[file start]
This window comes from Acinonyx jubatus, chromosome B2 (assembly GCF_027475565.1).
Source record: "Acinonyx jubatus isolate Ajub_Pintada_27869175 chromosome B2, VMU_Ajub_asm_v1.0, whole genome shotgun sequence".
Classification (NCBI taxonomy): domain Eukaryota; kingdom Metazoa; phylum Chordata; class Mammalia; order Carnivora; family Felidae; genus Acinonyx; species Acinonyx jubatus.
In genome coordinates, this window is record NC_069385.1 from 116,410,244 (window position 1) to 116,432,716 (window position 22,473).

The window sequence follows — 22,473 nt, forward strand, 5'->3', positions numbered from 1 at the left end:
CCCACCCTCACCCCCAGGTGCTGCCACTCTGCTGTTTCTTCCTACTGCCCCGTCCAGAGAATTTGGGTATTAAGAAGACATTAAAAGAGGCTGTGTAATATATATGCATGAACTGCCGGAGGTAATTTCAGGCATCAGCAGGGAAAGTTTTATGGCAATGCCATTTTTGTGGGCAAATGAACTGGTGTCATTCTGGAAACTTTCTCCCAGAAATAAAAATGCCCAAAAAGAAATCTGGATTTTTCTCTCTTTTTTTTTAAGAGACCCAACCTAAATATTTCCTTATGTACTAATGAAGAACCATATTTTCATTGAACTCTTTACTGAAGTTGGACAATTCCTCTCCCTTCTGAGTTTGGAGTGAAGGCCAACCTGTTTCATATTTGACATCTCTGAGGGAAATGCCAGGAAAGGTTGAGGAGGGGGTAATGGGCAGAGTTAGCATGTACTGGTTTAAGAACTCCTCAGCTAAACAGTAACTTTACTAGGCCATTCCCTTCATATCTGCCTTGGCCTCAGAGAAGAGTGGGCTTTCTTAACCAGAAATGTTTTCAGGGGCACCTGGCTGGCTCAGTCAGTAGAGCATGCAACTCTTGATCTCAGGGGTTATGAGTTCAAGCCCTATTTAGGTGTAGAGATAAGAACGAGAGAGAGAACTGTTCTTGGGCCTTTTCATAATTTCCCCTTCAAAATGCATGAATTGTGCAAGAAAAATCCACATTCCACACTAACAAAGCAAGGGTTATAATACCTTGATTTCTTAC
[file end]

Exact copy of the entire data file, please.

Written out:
This window comes from Acinonyx jubatus, chromosome B2 (assembly GCF_027475565.1).
Source record: "Acinonyx jubatus isolate Ajub_Pintada_27869175 chromosome B2, VMU_Ajub_asm_v1.0, whole genome shotgun sequence".
Classification (NCBI taxonomy): domain Eukaryota; kingdom Metazoa; phylum Chordata; class Mammalia; order Carnivora; family Felidae; genus Acinonyx; species Acinonyx jubatus.
In genome coordinates, this window is record NC_069385.1 from 116,410,244 (window position 1) to 116,432,716 (window position 22,473).

The window sequence follows — 22,473 nt, forward strand, 5'->3', positions numbered from 1 at the left end:
CCCACCCTCACCCCCAGGTGCTGCCACTCTGCTGTTTCTTCCTACTGCCCCGTCCAGAGAATTTGGGTATTAAGAAGACATTAAAAGAGGCTGTGTAATATATATGCATGAACTGCCGGAGGTAATTTCAGGCATCAGCAGGGAAAGTTTTATGGCAATGCCATTTTTGTGGGCAAATGAACTGGTGTCATTCTGGAAACTTTCTCCCAGAAATAAAAATGCCCAAAAAGAAATCTGGATTTTTCTCTCTTTTTTTTTAAGAGACCCAACCTAAATATTTCCTTATGTACTAATGAAGAACCATATTTTCATTGAACTCTTTACTGAAGTTGGACAATTCCTCTCCCTTCTGAGTTTGGAGTGAAGGCCAACCTGTTTCATATTTGACATCTCTGAGGGAAATGCCAGGAAAGGTTGAGGAGGGGGTAATGGGCAGAGTTAGCATGTACTGGTTTAAGAACTCCTCAGCTAAACAGTAACTTTACTAGGCCATTCCCTTCATATCTGCCTTGGCCTCAGAGAAGAGTGGGCTTTCTTAACCAGAAATGTTTTCAGGGGCACCTGGCTGGCTCAGTCAGTAGAGCATGCAACTCTTGATCTCAGGGGTTATGAGTTCAAGCCCTATTTAGGTGTAGAGATAAGAACGAGAGAGAGAACTGTTCTTGGGCCTTTTCATAATTTCCCCTTCAAAATGCATGAATTGTGCAAGAAAAATCCACATTCCACACTAACAAAGCAAGGGTTATAATACCTTGATTTCTTAC